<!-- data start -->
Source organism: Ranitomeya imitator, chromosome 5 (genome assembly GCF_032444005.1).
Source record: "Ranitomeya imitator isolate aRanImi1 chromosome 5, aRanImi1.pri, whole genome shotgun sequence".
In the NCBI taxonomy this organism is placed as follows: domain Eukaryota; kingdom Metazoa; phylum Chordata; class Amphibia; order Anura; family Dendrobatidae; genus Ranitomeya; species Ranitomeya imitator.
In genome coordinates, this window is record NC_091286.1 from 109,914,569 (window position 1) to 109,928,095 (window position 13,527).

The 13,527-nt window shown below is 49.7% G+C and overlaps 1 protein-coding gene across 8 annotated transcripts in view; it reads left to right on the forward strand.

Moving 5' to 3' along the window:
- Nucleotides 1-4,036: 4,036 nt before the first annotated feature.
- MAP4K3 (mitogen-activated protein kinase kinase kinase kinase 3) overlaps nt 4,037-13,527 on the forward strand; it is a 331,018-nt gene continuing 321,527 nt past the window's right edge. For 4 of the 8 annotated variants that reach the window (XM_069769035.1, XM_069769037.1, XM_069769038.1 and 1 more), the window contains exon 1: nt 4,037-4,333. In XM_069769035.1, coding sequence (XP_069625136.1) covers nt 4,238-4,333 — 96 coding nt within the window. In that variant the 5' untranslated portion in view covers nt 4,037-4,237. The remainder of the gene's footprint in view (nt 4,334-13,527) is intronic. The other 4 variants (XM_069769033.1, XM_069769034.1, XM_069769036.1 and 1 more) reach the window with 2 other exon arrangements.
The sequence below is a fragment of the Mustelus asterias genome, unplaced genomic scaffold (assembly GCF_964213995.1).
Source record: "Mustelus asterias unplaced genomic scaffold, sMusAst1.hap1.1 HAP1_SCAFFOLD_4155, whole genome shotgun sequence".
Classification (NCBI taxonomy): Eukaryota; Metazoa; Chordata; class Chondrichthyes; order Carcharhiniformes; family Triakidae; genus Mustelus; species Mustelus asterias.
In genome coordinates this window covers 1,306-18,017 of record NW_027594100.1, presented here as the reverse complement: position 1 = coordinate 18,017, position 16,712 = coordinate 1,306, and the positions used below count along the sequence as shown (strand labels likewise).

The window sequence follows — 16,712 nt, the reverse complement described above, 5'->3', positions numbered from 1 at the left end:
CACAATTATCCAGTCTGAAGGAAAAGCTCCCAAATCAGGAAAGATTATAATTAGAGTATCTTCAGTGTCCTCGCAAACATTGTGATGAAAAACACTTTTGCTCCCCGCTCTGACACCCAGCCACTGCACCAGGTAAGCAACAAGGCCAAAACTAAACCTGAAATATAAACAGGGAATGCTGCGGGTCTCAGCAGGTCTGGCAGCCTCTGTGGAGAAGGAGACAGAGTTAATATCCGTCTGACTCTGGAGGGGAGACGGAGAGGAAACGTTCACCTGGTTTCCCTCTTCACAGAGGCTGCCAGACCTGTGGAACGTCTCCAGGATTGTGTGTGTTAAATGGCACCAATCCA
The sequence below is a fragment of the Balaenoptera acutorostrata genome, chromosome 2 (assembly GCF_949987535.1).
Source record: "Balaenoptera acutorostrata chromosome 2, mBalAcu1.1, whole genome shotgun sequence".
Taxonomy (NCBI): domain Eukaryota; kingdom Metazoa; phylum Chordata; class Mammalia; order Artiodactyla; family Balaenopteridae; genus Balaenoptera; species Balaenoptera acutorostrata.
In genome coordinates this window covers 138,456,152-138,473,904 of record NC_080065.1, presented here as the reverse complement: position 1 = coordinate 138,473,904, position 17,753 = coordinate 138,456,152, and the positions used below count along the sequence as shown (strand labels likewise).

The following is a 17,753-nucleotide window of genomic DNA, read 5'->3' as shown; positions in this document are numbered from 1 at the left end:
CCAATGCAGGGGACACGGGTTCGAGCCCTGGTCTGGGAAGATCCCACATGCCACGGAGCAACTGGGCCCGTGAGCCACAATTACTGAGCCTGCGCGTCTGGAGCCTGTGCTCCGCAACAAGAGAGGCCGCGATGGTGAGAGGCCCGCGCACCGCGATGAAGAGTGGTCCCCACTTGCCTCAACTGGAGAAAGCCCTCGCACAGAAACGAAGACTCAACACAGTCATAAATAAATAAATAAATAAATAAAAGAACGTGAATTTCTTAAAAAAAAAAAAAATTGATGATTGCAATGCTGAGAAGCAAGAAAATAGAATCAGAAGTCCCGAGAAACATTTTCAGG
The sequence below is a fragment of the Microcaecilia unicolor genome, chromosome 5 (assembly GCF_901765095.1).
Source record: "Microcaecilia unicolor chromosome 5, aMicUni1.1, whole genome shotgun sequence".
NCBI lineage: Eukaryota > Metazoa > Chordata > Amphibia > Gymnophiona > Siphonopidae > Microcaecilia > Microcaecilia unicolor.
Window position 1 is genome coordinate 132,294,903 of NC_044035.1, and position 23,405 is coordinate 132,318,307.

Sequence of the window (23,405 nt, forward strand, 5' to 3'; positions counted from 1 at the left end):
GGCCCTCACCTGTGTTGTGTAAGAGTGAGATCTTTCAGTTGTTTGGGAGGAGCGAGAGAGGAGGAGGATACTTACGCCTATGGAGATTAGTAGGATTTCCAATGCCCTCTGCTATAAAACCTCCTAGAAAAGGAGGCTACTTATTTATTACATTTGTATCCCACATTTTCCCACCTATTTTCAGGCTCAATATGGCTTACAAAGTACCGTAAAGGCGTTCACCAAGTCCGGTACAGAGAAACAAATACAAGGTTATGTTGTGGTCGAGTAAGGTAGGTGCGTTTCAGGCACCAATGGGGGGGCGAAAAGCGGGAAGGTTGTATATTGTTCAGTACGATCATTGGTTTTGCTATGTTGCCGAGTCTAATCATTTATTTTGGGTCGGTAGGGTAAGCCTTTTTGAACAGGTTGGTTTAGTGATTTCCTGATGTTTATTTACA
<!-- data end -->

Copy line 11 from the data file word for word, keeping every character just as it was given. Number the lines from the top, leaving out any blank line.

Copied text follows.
Classification (NCBI taxonomy): Eukaryota; Metazoa; Chordata; class Chondrichthyes; order Carcharhiniformes; family Triakidae; genus Mustelus; species Mustelus asterias.